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Tiger Woods responds to two shot penalty at the Masters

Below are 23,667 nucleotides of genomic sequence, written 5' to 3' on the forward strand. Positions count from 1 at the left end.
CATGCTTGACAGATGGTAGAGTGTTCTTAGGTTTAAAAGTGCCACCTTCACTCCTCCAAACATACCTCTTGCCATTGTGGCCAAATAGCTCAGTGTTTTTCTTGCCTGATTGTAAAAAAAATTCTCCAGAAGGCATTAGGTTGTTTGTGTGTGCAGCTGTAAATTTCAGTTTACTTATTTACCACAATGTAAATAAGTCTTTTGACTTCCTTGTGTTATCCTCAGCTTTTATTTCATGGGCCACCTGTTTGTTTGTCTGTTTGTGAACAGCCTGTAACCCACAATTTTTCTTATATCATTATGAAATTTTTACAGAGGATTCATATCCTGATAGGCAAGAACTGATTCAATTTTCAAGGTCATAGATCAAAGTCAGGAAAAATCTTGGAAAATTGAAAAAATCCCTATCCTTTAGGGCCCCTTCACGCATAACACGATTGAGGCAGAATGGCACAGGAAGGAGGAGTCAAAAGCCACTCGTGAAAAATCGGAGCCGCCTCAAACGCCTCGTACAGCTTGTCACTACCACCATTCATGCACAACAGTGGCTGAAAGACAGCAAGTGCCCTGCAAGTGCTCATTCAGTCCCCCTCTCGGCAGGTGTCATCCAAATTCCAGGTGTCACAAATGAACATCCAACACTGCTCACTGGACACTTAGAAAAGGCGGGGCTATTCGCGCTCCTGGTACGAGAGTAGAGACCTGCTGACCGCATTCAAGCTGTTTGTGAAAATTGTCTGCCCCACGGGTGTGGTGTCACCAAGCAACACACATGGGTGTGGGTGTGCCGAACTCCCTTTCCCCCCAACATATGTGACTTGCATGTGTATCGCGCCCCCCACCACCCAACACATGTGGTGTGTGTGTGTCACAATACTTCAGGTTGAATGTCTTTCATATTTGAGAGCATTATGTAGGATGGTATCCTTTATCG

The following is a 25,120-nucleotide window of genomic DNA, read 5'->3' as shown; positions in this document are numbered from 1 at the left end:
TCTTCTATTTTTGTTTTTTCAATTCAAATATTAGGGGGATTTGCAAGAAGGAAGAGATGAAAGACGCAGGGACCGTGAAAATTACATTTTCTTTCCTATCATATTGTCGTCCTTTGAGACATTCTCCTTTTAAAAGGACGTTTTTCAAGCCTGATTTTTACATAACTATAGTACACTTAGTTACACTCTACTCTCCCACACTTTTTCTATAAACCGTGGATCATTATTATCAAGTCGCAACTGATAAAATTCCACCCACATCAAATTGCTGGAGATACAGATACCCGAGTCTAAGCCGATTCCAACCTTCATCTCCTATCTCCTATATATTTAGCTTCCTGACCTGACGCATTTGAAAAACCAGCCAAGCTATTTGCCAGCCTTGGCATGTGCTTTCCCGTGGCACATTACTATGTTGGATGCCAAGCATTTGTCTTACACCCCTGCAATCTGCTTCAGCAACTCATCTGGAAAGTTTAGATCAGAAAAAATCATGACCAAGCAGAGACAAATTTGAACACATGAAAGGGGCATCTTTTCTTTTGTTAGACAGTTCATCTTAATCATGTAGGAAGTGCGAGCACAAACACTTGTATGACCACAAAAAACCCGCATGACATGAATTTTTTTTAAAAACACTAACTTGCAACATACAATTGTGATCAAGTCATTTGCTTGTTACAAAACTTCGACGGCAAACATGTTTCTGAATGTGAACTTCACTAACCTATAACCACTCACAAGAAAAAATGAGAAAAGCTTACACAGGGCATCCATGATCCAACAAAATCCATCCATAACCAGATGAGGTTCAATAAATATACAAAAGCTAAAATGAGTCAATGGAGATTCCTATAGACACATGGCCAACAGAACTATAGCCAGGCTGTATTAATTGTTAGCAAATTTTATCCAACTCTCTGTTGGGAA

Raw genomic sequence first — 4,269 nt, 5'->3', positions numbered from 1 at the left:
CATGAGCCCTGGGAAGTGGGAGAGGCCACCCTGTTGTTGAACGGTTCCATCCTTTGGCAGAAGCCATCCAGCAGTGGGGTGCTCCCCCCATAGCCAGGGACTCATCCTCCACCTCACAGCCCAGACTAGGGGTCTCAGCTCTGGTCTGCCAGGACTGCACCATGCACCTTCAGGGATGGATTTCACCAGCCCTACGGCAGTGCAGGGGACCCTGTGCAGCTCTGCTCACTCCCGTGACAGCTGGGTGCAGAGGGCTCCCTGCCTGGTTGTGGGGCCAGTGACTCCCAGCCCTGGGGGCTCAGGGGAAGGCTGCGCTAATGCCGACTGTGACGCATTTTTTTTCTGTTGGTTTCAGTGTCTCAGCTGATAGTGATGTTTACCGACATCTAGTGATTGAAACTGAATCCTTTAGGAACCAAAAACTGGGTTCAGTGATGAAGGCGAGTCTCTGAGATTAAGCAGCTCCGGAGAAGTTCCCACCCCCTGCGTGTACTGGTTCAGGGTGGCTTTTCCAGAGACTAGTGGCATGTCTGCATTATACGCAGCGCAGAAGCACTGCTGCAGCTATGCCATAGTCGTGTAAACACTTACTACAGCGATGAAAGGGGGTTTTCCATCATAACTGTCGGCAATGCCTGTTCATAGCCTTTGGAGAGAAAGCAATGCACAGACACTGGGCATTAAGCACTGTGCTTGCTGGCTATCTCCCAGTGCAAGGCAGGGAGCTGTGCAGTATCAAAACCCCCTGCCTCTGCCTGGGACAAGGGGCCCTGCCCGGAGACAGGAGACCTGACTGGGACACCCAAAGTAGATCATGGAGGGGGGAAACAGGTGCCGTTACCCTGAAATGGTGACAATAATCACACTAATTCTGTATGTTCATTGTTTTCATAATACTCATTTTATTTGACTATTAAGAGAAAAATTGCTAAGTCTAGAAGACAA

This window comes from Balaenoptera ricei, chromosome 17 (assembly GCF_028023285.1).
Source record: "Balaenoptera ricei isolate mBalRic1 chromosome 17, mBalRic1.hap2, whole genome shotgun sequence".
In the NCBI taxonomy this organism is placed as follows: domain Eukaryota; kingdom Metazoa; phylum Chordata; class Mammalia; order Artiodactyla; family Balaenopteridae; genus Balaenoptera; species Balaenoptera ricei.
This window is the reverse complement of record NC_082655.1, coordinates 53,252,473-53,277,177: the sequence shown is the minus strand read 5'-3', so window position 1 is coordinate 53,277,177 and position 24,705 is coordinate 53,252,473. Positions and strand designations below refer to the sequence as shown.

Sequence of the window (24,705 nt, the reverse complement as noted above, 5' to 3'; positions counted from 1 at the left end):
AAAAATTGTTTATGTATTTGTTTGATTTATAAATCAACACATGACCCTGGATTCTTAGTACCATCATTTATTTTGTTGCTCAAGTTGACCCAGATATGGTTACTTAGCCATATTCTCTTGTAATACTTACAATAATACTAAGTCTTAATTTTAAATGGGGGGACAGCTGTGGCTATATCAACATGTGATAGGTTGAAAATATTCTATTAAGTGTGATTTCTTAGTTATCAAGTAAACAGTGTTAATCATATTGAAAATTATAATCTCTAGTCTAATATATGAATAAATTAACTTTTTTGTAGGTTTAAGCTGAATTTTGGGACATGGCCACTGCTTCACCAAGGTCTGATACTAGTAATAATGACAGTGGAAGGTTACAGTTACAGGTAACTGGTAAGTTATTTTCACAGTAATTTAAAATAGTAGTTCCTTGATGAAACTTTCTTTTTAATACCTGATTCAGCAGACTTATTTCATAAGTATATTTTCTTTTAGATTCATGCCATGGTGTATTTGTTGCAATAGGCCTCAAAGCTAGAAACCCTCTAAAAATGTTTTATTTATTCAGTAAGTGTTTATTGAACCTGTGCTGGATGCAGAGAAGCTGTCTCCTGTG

"At hole #15, I took a drop that I thought was correct and in accordance with the rules. I was unaware at that time I had violated any rules. I didn't know I had taken an incorrect drop prior to signing my scorecard. Subsequently, I met with the Masters Committee Saturday morning.. and was advised they had reviewed the incident prior to the completion of my round. Their initial determination... was that there was no violation, but they had additional concerns based on my post-round interview. After discussing the situation... ...with them this morning, I was assessed a two-shot penalty. I understand and accept the penalty and respect the Committees' decision." At least he's still in the tournament. Woods got a reprieve at the Masters when he was given a two-shot penalty for a bad drop but avoided a more serious sanction — disqualification. The decision stirred up plenty of debate on social media, with some fellow golfers claiming Woods got special treatment — especially coming one day after 14-year-old Guan Tianlang was penalized one shot for slow play, which nearly caused him to miss the cut. "I think he should WD (withdraw). He took a drop to gain an advantage," David Duval, once Woods' top rival, wrote on Twitter. "I guess Tiger is BIGGER than golf. Any other person in the world gets DQ'd. Gotta keep those TV ratings going right?" tweeted Kyle Thompson, who plays on a lower-level tour. Hunter Mahan, who missed the Masters cut, praised the decision. "I like this ruling because he took an illegal drop but no official brought it to his (attention," Mahan tweeted. Beyond dispute, the penalty made it harder for Woods to win his fifth green jacket. Instead of starting out Saturday's third round three strokes off the lead, he faced a five-shot deficit. Jason Day was the leader at 6-under 138, one stroke ahead of Fred Couples and Marc Leishman. Seventeen players were within four strokes of the lead on what already figured to be a wild weekend, even before the stunning decision over Woods' drop during the second round at the par-5 15th hole. The problem began after Woods' third shot hit the flag stick and ricocheted back into the water. He took his penalty drop two yards behind where he hit the original shot, which was a rules violation. After a call from a television viewer, Augusta National reviewed the drop before Woods signed his card and found nothing wrong. Woods later said that he was trying to drop it behind the original spot. His interview prompted the club to review it again and Woods was given a two-shot penalty. That gave Woods a 1-over 73 instead of a 71 and a 143 total. But club officials did not disqualify Woods for signing an incorrect scorecard under a new rule — announced at the Masters two years ago — that allows a player to stay in the tournament if a rules dispute was based on television evidence. The decision grabbed more attention than any shot so far at this Masters. Woods not only is the No. 1 player and golf's biggest star, he had won two straight tournaments coming into the Masters. He was the overwhelming favorite to win, ending a five-year drought in the majors, and capture the green jacket for the first time since 2005. While the violation was apparent, Augusta National took the blame by saying its rules committee reviewed a video before Woods finished his round Friday and determined the drop was within the rules. The club said a television viewer prompted the review. Golf is the only sport where TV viewers act as rules officials. If they see a violation and it turns out to be true, a player must be penalized. Woods, however, indicted himself by explaining how he took the drop. "I went back to where I played it from, but went two yards further back and I tried to take two yards off the shot of what I felt I hit," Woods said Friday after he signed for a 71. "And that should land me short of the flag and not have it either hit the flag or skip over the back. I felt that was going to be the right decision to take off four (yards) right there. And I did. It worked out perfectly." He hit that fifth shot to about 4 feet and made the putt for bogey. Rules 26-1 says that if a player chooses to go back to his original spot, the ball should be dropped as "nearly as possible" to the spot where it was last played. Photos and video shows his ball dropped at least a yard behind his previous divot. "After meeting with the player, it was determined that he had violated Rule 26, and he was assessed a two-stroke penalty," Fred Ridley, chairman of the Masters' competition committees, said in a statement. He said the penalty of disqualification was waived under Rule 33 because the committee "had previously reviewed the information and made its initial determination prior to the finish of the player's round." Rule 33 states that disqualification can be waived at the committee's discretion. However, a decision that accompanies this rule says that the committee would not be justified to waive the DQ if it was a result of the player's ignorance of the rules or if he could have reasonably discovered his mistake before signing his scorecard. After walking off the course Friday, Woods complained that he actually played much better than his score indicated. Little did he know his score would get even worse. Day, a runner-up at the Masters two years ago, can be one of the most exciting players in golf when his game is on, and he was firing at flags from everywhere Friday. Even from the pine straw under the trees on the dangerous 11th, the Aussie took dead aim at the pin and set up a rare birdie to join the leaders. His only blunder was hitting into the water short of the 12th, though he still managed to escape with bogey, and then he fired a 4-wood low enough to stay below the trees and avoid the wind on the 13th, setting up a two-putt birdie. "My favorite tournament of the year," Day said. "I love this place." He was cognizant of the guys behind him, though just as much burden comes from trying to be the first Australian in a green jacket. "Obviously, there's a lot of pressure on my shoulders, being from Australia and no Australian has ever won the event," Day said. "They have been very, very close, but I've just got to try to get that out of my mind and just plug away." Couples, who shared the 36-hole lead last year at the Masters, birdied the 18th hole for a 71 and will play in the final group with Day on Saturday. Tied with unheralded Marc Leishman at 139, the 53-year-old Couples was asked what he might do if he becomes golf's oldest major champion? "I'm going to quit when I win this thing," he quipped. "It's probably not ever going to happen, but I'm going to retire." Former Masters champion Angel Cabrera birdied five of his last six holes for a 69 and was in the group two shots behind, along with former U.S. Open champion Jim Furyk (71) and Brandt Snedeker (70). There were five players at 141, including Adam Scott (72), Lee Westwood (71) and Justin Rose (71). Still in the mix was Rory McIlroy, who turned his fortunes around with a 5-wood from about 275 yards that set up a short eagle putt. He added three more birdies on the back nine and had a 70, leaving him only four shots out of the lead going into the weekend.